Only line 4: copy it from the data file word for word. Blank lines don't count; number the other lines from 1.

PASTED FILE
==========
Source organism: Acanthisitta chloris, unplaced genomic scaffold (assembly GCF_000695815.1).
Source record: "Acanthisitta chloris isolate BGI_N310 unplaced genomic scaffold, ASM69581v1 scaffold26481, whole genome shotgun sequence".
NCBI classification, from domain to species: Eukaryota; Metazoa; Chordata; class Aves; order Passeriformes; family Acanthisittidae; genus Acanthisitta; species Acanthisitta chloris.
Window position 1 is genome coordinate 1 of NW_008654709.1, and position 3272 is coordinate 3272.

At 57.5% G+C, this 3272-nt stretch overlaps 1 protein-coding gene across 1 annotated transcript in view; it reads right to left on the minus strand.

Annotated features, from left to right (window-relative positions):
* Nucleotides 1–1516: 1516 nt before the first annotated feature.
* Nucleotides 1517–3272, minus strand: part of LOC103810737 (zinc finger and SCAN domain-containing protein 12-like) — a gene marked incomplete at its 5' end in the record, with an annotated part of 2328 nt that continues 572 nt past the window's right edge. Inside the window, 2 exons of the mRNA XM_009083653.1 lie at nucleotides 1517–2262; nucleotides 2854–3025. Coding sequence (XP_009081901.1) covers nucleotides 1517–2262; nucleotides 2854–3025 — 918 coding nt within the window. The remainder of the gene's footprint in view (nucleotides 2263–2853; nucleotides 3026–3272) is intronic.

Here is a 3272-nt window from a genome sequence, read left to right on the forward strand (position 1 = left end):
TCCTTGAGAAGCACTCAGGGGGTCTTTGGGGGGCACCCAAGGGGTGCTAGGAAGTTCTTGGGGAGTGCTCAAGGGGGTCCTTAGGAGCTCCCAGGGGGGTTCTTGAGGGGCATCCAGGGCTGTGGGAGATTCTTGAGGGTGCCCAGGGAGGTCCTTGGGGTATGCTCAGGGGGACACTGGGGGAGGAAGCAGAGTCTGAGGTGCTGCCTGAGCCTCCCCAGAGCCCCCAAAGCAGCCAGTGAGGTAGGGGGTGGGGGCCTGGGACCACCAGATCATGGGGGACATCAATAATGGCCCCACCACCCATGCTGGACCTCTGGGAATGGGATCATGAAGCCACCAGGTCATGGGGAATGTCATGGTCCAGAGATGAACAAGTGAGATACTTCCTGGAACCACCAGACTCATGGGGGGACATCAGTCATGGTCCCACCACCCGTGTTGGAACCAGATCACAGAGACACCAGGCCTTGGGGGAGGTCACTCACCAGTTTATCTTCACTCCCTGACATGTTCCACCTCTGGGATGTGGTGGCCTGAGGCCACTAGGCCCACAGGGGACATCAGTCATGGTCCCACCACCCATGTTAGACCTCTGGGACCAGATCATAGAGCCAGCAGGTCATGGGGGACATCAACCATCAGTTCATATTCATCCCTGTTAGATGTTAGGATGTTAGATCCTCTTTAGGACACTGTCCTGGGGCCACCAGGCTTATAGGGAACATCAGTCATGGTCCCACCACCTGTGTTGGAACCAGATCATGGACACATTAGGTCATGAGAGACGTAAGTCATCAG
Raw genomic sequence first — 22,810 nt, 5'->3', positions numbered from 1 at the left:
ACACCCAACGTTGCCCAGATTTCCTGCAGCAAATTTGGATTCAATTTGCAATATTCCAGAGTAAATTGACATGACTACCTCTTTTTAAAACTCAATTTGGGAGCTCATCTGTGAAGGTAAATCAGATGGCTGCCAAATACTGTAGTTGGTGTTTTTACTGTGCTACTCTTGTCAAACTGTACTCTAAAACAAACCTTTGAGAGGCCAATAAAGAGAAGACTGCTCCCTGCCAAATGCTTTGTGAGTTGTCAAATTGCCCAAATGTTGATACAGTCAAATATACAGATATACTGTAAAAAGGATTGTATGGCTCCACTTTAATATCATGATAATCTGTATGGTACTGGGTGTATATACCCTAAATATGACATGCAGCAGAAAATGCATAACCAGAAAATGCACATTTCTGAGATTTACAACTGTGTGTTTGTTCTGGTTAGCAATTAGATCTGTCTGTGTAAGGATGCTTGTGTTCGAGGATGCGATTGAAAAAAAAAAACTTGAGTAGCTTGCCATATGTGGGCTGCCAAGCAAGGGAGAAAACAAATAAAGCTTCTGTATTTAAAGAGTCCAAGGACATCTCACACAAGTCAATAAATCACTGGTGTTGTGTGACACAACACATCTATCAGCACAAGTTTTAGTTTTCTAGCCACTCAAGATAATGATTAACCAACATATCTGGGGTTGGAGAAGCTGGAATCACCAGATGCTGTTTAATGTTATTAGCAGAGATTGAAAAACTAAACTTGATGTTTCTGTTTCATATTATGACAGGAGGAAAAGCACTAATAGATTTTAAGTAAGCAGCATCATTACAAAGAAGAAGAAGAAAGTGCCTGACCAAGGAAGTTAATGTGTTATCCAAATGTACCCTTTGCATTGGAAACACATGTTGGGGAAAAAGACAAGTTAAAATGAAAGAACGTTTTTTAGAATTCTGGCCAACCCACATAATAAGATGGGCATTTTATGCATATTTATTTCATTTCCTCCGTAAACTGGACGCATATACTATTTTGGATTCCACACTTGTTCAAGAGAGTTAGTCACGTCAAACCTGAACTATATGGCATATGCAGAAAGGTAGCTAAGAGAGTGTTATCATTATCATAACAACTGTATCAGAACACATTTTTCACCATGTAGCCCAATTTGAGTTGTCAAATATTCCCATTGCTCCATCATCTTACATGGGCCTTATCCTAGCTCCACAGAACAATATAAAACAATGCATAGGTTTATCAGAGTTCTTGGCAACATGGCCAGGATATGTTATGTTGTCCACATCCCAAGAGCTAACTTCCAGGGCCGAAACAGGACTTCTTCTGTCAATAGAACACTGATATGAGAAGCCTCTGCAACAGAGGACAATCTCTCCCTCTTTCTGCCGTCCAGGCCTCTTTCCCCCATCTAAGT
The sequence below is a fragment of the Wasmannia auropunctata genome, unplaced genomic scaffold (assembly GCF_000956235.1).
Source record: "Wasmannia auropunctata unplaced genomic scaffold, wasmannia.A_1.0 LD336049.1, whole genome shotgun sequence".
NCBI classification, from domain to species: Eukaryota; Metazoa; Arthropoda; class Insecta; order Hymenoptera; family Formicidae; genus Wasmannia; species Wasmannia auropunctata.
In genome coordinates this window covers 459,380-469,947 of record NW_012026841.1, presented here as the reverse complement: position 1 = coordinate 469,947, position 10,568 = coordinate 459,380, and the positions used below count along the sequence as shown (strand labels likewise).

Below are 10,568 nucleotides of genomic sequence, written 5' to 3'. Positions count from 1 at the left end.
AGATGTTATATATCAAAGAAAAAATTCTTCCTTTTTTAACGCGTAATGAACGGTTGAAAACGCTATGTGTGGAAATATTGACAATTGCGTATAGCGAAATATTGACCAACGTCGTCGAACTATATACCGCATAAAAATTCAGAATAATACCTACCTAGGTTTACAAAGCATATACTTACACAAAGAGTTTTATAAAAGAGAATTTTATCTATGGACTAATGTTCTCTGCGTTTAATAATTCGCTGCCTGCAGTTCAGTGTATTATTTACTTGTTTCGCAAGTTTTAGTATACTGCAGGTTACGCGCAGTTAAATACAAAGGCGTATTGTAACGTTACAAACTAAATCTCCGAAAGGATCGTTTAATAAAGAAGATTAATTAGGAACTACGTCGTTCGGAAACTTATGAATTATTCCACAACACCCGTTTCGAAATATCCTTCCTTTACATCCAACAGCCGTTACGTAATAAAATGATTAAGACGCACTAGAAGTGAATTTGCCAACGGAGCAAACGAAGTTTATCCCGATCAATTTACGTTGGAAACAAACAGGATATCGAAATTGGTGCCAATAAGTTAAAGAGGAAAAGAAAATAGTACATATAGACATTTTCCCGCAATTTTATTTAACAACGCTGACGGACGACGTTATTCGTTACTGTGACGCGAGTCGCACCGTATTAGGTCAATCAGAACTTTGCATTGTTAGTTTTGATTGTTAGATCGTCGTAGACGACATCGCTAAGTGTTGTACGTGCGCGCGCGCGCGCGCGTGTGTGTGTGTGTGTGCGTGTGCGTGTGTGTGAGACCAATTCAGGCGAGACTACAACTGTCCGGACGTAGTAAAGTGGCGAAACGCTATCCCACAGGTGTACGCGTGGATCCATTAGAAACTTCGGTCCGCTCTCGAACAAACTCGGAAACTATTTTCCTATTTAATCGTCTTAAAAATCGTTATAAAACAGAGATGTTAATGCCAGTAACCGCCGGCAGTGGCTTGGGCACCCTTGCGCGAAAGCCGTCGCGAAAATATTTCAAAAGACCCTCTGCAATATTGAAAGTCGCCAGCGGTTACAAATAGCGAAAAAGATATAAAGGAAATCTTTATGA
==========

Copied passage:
Window position 1 is genome coordinate 1 of NW_008654709.1, and position 3272 is coordinate 3272.